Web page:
“To appreciate beauty; to find the best in others; to leave the world a bit better whether by a healthy child, a garden patch, or a redeemed social condition; to know that even one life has breathed easier because you have lived. This is to have succeeded.” -Ralph Waldo Emerson
I’m sure many people have read this quote or are at least familiar with the closing line. It’s a frequent go-to in desk calendars that offer daily inspiration and I’m sure you can order a cute mug on Etsy that immortalizes this transcendental perspective.
That being said, the immense popularity of words does not confirm nor diminish their truth.
I personally find this to be one of the most powerful definitions of success I have ever come across, and it’s message ultimately changed my life.
Sharing my eating disorder story is a privilege because I am a survivor. Eating disorders have the highest mortality rate of any mental illness after opioid addiction. It’s significantly higher than clinical depression and even schizophrenia.
Patients rarely seek treatment on their own, and this is in part due to the stigma that surrounds these disorders. These issues are often misunderstood and underreported which leads to a lack of public awareness, research funding, and available resources for those in need.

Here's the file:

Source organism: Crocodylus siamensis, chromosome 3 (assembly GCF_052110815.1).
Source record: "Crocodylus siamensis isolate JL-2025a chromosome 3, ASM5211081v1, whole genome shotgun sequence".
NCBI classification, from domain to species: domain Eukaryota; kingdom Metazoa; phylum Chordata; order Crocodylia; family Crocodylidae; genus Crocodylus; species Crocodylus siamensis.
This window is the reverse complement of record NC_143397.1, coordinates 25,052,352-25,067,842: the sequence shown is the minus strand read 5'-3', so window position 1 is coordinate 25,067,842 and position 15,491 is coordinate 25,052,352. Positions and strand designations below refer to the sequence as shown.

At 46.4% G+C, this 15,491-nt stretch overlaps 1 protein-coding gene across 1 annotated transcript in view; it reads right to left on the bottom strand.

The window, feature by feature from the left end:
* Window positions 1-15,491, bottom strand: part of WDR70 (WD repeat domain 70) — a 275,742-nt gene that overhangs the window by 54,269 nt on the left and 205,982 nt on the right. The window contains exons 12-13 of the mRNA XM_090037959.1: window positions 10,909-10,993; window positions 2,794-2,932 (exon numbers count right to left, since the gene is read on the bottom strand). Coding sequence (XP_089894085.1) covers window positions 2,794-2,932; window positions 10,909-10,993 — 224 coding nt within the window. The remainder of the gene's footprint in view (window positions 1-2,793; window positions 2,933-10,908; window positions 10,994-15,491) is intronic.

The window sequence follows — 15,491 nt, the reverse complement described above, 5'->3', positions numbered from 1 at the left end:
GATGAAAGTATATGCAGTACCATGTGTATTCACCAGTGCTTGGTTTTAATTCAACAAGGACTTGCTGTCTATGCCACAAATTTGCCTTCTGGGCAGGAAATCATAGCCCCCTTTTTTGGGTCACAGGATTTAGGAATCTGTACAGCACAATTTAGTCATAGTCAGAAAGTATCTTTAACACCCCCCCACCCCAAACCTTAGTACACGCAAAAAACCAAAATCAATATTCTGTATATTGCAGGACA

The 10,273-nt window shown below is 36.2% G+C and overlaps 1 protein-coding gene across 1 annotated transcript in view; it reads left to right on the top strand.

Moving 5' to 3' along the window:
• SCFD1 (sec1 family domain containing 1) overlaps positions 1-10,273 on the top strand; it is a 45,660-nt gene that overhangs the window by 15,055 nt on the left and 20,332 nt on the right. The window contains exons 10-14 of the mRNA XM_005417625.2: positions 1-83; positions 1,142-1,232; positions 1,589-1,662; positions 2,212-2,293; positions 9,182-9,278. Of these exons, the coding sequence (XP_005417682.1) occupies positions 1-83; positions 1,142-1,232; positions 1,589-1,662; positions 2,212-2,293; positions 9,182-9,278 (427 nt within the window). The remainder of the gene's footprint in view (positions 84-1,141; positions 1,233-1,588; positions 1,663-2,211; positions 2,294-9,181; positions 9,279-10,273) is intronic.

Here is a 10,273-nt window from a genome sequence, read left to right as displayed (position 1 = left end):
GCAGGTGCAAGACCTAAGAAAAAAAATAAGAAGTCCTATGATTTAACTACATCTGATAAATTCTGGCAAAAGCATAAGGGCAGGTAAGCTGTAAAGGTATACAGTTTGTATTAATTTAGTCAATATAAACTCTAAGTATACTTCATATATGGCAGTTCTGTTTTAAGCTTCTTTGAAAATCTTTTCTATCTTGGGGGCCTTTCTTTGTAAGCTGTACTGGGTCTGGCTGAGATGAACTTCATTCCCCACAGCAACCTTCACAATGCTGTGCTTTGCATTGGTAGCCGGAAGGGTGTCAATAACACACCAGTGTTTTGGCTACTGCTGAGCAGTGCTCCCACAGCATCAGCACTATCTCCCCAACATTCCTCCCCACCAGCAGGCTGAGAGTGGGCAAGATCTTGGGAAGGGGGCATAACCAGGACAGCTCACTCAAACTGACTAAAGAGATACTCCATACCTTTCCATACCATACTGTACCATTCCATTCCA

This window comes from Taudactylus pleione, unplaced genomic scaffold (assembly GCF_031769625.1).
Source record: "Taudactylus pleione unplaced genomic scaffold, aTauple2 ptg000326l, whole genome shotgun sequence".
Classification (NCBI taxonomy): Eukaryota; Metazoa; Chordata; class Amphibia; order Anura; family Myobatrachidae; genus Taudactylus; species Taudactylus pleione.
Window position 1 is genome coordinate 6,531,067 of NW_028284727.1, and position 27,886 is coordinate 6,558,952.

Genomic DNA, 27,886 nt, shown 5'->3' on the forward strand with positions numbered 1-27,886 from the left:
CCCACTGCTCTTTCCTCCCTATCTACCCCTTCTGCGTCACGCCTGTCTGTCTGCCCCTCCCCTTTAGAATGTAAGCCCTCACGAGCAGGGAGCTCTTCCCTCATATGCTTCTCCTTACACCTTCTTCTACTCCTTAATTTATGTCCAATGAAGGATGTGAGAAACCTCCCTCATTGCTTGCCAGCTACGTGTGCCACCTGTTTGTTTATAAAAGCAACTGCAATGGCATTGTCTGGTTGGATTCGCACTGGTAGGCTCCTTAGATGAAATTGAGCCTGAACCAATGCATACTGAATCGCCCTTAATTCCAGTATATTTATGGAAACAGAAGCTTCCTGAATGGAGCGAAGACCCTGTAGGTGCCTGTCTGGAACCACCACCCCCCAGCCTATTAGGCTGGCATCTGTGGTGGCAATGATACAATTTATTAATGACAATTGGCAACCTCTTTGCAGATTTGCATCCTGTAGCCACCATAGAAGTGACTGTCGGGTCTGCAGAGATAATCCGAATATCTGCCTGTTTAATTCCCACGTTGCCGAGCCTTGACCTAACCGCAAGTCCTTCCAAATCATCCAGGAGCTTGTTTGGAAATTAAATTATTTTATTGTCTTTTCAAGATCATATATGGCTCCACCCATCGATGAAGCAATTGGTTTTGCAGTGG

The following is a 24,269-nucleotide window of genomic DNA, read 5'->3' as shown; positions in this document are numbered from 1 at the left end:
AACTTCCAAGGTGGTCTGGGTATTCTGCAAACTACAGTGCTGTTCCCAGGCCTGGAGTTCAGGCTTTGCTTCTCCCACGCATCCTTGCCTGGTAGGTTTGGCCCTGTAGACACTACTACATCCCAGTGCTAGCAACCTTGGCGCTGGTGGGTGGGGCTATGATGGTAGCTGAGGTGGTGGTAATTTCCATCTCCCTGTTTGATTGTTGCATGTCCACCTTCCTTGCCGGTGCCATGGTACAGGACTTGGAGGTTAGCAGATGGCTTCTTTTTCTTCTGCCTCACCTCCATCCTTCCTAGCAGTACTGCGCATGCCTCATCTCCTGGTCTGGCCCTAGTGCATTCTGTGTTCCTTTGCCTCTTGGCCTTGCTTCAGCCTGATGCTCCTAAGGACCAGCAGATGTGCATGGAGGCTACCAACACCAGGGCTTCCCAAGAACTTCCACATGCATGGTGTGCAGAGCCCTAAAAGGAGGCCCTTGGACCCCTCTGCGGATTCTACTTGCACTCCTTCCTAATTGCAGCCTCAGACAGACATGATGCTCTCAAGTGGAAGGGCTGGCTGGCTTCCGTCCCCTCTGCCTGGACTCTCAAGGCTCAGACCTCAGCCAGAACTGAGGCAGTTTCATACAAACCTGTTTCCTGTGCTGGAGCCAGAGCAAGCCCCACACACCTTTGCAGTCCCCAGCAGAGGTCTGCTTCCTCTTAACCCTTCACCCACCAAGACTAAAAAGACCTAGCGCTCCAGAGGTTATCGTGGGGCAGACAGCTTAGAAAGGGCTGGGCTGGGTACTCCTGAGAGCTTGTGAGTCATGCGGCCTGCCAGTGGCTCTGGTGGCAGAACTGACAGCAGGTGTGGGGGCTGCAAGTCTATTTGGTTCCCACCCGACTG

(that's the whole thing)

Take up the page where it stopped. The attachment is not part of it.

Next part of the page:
The National Eating Disorder Association (NEDA)’s mission is to “support individuals and families affected by eating disorders, and serves as a catalyst for prevention, cures and access to quality care.”
The annual NEDA Walk in New York City is taking place on Sunday, October 6, 2019. I organized a team (well as of now it’s a team of one, but I will walk proudly!!!).
I would be honored if you can JOIN ME (use code: Taboo2019 to register as a member of my team) or if you would consider making a donation to support the NEDA. Their devotion to this issue is incredible and the resources they provide are much needed.